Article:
August 11, 2005

Former LSU coach laid to rest in Walnut Grove

Gunter remembered as authentic person as well as women's basketball legend

CARTHAGE — Mississippi State women's basketball coach Sharon Fanning knew exactly why it began to rain during the funeral procession of longtime colleague Sue Gunter.

"I'm sure Sue was laughing while we were driving out here," said Fanning. "She was up there saying, 'I am putting y'all through the weather.' When I think of Sue Gunter, I think of that laugh and her humor. She could always make you laugh and was just a friend to everyone and a tremendous encourager."

Fanning was one of about 200 people paying their final respects to Gunter, a Walnut Grove native and former LSU coach who died Thursday at 66 after battling emphysema.

Gunter was also honored Monday in a Baton Rouge memorial service attended by around 500 people.

As accomplished as Gunter was as a coach — a Women's Basketball Hall of Famer, a Mississippi Sports Hall of Famer, and recently voted into the Basketball Hall of Fame — it was her presence off the floor that was talked about the most Tuesday.

"She was a wonderful player that made me look good a lot of times when I didn't deserve to," said Ed Logan, Gunter's high school coach. "But the most important thing wasn't her basketball ability. She was a wonderful person. She was nice, respectful, a good student, and a hard worker. I started to call her a bad loser, but she never did hardly lose."

As a player, Gunter's high school team went undefeated two straight years and her winning ways didn't stop there. Her 708-308 career coaching record ranks third all-time among women's basketball coaches, trailing only Pat Summitt of Tennessee and Jody Conradt of Texas.

LSU coach Pokey Chatman said plenty about the coach she replaced in 2004.

"She's been everything," said Chatman about Gunter's role in her life. "She has been a part of my maturation process. Sue is embedded in my fabric and I can take so much from her than just basketball.

"The beauty of Sue was that she was consistently Sue and was such a relationship builder," Chatman said. "She was a master at that because she was real. I hope I am half as good as she was."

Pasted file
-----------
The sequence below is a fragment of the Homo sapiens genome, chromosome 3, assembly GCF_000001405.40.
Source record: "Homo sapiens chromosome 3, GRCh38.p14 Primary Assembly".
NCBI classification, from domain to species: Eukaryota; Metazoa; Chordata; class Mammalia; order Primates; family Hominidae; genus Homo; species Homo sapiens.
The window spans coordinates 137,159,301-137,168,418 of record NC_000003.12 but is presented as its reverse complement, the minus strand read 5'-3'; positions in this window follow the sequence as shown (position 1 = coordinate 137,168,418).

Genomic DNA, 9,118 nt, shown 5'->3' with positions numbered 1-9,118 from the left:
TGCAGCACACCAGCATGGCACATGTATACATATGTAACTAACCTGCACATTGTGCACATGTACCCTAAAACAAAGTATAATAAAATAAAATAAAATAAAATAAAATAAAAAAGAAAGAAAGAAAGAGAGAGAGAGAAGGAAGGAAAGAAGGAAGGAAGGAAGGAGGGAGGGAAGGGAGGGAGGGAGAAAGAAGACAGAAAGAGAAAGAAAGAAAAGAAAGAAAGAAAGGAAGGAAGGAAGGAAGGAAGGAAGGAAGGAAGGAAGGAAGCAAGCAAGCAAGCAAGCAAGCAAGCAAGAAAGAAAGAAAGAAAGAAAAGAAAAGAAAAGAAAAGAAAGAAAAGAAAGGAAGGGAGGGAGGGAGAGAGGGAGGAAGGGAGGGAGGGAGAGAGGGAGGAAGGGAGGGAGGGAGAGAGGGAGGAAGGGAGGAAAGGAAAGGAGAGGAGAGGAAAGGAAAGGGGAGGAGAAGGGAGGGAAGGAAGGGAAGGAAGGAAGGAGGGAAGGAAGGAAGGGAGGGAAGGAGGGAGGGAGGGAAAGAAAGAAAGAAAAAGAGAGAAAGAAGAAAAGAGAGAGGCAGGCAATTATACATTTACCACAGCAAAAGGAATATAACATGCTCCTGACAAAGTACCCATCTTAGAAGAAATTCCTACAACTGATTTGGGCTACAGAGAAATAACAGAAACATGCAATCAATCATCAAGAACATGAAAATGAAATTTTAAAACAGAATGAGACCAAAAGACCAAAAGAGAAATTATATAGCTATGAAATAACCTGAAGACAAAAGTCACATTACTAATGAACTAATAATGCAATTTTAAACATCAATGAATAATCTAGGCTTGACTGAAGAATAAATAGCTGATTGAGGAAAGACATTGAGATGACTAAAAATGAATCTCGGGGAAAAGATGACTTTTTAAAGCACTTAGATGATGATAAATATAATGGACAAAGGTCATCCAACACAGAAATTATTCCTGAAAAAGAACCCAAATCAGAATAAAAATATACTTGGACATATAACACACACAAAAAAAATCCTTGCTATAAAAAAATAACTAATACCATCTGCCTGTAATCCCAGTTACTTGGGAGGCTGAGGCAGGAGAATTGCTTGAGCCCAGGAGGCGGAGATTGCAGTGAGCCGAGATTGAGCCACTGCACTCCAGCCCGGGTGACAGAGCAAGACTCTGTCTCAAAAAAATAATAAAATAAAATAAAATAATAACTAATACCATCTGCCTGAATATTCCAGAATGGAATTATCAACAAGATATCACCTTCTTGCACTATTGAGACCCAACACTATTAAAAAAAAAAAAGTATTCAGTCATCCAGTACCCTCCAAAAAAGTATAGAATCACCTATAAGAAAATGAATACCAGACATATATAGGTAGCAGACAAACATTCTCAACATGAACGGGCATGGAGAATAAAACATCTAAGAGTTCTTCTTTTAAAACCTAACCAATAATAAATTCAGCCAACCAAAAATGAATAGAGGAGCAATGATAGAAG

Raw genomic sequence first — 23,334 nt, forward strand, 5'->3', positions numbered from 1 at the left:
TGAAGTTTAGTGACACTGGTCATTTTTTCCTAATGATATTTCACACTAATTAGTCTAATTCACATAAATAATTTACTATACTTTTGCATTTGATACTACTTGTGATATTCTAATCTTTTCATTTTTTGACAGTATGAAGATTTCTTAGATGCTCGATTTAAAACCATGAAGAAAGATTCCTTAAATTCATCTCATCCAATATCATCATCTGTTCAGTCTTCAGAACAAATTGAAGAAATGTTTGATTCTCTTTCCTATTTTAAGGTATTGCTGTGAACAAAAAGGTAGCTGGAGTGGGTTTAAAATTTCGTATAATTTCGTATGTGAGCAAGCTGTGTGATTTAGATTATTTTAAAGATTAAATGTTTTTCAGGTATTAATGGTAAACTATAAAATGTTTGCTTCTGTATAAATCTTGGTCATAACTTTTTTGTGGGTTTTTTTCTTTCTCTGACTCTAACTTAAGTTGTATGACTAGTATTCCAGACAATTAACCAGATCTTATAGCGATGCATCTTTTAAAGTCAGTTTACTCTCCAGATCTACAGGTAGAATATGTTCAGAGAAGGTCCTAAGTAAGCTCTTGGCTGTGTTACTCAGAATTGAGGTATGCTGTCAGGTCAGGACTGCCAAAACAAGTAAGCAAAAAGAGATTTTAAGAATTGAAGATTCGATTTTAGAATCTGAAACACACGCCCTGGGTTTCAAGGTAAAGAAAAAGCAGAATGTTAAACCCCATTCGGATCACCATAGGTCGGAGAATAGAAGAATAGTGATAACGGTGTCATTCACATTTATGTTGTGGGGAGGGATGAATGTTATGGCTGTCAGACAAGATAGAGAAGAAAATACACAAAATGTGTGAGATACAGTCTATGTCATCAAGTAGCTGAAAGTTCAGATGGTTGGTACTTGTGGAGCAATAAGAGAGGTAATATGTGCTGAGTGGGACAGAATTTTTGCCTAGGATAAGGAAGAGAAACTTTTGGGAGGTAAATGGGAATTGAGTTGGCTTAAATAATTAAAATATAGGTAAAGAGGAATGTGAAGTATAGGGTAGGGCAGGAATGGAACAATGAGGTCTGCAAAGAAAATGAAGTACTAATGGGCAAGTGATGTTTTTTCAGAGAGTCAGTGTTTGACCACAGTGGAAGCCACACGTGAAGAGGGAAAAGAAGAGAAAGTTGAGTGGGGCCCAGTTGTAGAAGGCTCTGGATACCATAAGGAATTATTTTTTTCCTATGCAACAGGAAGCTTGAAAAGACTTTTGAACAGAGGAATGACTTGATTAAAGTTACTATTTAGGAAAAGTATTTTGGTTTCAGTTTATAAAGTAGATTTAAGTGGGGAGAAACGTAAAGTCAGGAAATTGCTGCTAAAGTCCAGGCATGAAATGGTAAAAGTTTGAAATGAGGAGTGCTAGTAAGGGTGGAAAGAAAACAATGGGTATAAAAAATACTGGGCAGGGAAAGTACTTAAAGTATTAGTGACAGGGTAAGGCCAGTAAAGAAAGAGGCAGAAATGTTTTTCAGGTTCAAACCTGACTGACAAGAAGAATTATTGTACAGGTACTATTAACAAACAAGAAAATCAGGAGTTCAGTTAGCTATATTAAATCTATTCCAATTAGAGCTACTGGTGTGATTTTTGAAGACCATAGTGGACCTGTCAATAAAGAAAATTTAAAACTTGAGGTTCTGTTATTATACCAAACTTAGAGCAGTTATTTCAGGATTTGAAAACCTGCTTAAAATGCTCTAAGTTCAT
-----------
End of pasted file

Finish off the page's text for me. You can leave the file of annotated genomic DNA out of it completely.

Former LSU player Temeka Johnson described Gunter — who had no children of her own — as a motherly figure.

"The basketball stuff was a given, but she broadened my horizons to a lot of things and helped raise me to be the young woman that I am today," said Johnson, now playing with the WNBA's Washington Mystics. "She was a fighter, she was loving, and she was caring."

Several of Gunter's high school teammates were also in attendance, including Jackye Britt, who now lives in Grenada.

"We always kept up with her," Britt said. "She was a fine person and a basketball person all the way. I'd imagine she's the most famous person to ever come out of Walnut Grove."

Gunter returned to Walnut Grove Tuesday, where she was buried beside her parents at the Mount Zion Cemetery.

Jill Upton, a lifelong friend and former teammate of Gunter's, fought through tears moments after the graveside service.

"You were very unfortunate if you didn't know Sue," said Upton. "She was born to lead with a special gift. The ripple effect that she has had will definitely live on. I'll be buried about 20 feet from her. I told her that when I get there, we'll both get up at midnight and play a one-on-one game of basketball."

Moments later, the rain had slowed to a slight drizzle. A soft clap of thunder was heard in the Leake County sky: One final applause for a Mississippi legend.

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